Boeing’s Starliner spacecraft is officially on its way to the International Space Station (ISS) after 2.5 years of delays.
A United Launch Alliance (ULA) Atlas V rocket was launched from Cape Canaveral Space Force Station in Florida on Thursday (May 19) at 6:54 PM EDT (2254 GMT), bringing Starliner aloft on an unmanned mission called Orbital Flight Test 2 (OFT-2).
If all goes according to plan, Starliner will dock with the ISS on Friday evening (May 20) and spend four to five days attached to the orbiting laboratory before returning to Earth for a parachute landing in the western United States Success on all these fronts would likely prove that the Boeing spacecraft is ready to transport NASA astronauts to and from the station.
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Starliner entered the correct orbit after separating from the Atlas V Thursday, a huge milestone for Boeing and NASA. After all, the capsule was unable to meet with the ISS during the original OFT in December 2019 after undergoing some software defects shortly after launch. And it failed to take off when OFT-2 first came out on the pad last summer; pre-launch checks revealed malfunctioning valves in Starliner’s propulsion system, a problem that took about eight months to resolve.
The takeoff of OFT-2 was a major milestone for ULA as well, marking the 150th launch for the missile company, which is a joint effort of Lockheed Martin and Boeing.
At a post-launch press conference on Thursday evening, experts from NASA and Boeing were quick to congratulate their various teams on the hard work that led to the successful launch.
“Today was just a big day for the commercial crew,” said Steve Stich, manager of NASA’s Commercial Crew program. While listing the obstacles and launch milestones of the day’s events, he also mentioned a minor Starliner malfunction.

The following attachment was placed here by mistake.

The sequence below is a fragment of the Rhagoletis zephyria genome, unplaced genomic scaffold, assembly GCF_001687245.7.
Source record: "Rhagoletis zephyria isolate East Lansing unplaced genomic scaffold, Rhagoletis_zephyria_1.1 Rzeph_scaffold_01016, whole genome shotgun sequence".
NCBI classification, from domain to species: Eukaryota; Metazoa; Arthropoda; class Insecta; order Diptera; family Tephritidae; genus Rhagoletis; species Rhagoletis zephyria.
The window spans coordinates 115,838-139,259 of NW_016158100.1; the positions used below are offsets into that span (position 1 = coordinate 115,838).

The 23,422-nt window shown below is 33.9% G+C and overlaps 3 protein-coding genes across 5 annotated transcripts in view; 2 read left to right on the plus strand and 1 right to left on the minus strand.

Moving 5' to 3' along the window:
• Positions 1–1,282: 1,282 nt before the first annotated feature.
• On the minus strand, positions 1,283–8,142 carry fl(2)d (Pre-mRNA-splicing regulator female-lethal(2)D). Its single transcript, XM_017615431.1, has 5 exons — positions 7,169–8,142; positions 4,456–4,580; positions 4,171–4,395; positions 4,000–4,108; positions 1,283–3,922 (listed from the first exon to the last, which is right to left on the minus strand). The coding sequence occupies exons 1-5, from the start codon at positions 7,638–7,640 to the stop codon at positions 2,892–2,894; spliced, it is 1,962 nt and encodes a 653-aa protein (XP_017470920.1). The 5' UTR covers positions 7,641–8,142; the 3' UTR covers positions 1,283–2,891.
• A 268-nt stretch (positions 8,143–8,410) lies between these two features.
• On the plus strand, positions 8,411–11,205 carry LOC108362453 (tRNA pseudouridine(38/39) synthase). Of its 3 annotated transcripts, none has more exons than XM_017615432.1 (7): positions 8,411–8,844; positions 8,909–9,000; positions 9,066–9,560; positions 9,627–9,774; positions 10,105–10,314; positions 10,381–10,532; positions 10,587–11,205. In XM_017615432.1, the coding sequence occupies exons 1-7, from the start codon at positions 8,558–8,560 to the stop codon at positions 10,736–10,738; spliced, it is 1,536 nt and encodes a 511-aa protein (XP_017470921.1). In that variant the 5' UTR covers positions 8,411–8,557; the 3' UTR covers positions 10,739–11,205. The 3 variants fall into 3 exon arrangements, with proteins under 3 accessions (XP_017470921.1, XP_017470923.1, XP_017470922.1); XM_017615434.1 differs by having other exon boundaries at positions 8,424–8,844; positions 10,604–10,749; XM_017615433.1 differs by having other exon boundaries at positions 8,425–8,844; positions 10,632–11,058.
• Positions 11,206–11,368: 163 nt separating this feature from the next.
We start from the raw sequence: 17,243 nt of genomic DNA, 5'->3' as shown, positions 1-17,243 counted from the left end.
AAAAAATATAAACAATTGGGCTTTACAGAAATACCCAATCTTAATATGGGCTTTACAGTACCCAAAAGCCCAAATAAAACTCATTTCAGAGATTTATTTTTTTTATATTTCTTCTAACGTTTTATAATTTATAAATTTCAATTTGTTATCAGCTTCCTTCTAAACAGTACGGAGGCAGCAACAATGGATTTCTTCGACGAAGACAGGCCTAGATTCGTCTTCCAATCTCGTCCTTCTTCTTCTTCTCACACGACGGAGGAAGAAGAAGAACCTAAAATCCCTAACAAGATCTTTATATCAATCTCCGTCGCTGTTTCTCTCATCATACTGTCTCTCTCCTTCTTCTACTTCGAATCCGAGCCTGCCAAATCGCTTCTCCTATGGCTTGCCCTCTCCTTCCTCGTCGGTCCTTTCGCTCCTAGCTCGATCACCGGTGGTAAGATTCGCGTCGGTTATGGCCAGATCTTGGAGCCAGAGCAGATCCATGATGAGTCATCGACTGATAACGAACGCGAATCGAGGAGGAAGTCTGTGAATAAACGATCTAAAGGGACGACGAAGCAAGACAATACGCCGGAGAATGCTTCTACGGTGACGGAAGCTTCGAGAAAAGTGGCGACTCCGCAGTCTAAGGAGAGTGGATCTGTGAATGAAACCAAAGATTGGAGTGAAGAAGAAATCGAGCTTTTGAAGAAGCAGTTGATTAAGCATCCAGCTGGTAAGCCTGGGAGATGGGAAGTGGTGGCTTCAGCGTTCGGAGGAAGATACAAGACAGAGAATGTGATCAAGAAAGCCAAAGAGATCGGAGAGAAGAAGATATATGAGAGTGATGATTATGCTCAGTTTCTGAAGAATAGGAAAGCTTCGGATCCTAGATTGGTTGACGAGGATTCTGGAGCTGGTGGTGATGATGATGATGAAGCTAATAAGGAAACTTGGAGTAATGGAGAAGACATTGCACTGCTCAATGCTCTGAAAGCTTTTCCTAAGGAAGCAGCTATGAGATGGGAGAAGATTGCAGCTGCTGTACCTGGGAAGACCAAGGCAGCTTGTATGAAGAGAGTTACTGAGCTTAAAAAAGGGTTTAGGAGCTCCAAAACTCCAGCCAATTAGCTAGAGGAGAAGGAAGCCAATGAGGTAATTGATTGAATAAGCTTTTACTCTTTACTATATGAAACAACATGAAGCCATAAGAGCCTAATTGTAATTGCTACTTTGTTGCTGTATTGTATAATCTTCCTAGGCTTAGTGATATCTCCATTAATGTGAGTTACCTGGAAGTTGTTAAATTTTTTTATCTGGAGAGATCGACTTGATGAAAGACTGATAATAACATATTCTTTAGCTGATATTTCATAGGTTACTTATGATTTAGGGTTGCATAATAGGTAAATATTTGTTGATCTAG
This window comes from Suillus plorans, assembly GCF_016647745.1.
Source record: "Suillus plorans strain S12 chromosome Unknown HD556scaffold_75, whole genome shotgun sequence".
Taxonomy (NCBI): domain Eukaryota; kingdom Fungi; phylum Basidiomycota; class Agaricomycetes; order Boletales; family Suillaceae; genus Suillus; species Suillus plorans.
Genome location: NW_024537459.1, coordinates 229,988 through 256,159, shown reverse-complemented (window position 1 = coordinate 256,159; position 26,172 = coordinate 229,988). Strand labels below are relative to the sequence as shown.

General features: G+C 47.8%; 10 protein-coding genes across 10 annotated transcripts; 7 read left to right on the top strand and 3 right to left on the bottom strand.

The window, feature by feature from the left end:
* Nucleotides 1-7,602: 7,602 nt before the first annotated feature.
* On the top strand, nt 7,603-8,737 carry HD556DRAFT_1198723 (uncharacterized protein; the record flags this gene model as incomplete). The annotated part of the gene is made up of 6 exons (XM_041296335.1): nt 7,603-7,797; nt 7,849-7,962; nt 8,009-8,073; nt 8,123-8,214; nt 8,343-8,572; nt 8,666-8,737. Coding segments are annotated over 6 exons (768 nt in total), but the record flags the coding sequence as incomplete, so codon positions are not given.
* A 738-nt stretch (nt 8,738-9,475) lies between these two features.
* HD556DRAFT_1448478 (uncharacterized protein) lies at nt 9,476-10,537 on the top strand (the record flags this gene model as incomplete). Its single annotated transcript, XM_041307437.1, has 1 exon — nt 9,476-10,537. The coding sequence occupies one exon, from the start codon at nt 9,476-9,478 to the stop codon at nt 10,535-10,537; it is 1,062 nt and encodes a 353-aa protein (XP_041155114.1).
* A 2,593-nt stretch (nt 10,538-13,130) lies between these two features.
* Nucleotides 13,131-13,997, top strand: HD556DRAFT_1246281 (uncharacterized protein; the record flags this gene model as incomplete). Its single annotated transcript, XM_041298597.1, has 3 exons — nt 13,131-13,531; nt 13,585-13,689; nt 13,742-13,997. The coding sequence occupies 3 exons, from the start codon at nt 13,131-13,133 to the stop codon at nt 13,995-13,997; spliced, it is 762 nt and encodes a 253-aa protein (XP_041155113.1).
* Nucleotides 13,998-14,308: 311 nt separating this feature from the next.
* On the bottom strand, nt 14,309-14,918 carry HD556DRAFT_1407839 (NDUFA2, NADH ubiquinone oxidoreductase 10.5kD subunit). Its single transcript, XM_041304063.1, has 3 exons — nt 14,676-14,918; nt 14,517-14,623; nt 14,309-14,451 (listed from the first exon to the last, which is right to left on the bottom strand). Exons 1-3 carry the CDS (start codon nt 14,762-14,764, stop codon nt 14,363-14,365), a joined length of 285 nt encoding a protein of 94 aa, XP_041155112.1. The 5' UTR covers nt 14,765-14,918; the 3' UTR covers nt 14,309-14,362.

During the spacecraft’s orbital insertion burn, which occurred 31 minutes after takeoff, two of Starliner’s thrusters did not fire as expected. The first failed after only a second. His backup activated immediately and he was able to fire for another 25 seconds before he too failed. The redundancy failsafees activated a tertiary backup for the powertrain and the Starliner was able to complete the crucial burn without incident.
The Boeing spacecraft is equipped with four of these thruster assemblies in its stern section, referred to in the industrial nomenclature as “dog kennels”, each containing three orbital maneuvering and attitude control (OMAC) thrusters used to perform burns. maneuvers such as those that reach the orbital insertion. The two OMAC thrusters that malfunctioned and the third that stepped in to compensate were all in the same kennel in the aft section of the Starliner, Boeing representatives said.
“The system is designed to be redundant and has worked as it should. Now the team is working on the ‘why’ as to why these anomalies occurred,” said Mark Nappi, vice president and program manager for commercial crew. of Boeing program.
Nappi stressed that the problem did not have to be solved before the completion of the OFT-2 mission. During the briefing, Stich pointed out that Starliner had performed a second significant burn with the same OMAC thrusters, setting him on course to meet with the International Space Station.
“That second burn we did … he used that third thruster in that kennel, and it worked well for the whole burn. So, it doesn’t look like something that is common to all three of them. And, like Mark [Nappi] said, they started shooting well. The first fired and the second responded, fired for 25 seconds, ”Stitch said.
“So, we’ll just have to do a little more troubleshooting and see if we can figure out why those two thrusters didn’t complete that orbit insertion burn,” he added.
Starliner will reach the space station on Friday evening (May 20). Once within approximately 2 miles (3 kilometers) of the orbiting lab, the spacecraft will demonstrate stop-and-retreat maneuvers before moving to dock at around 19:10 EDT (2310 GMT).
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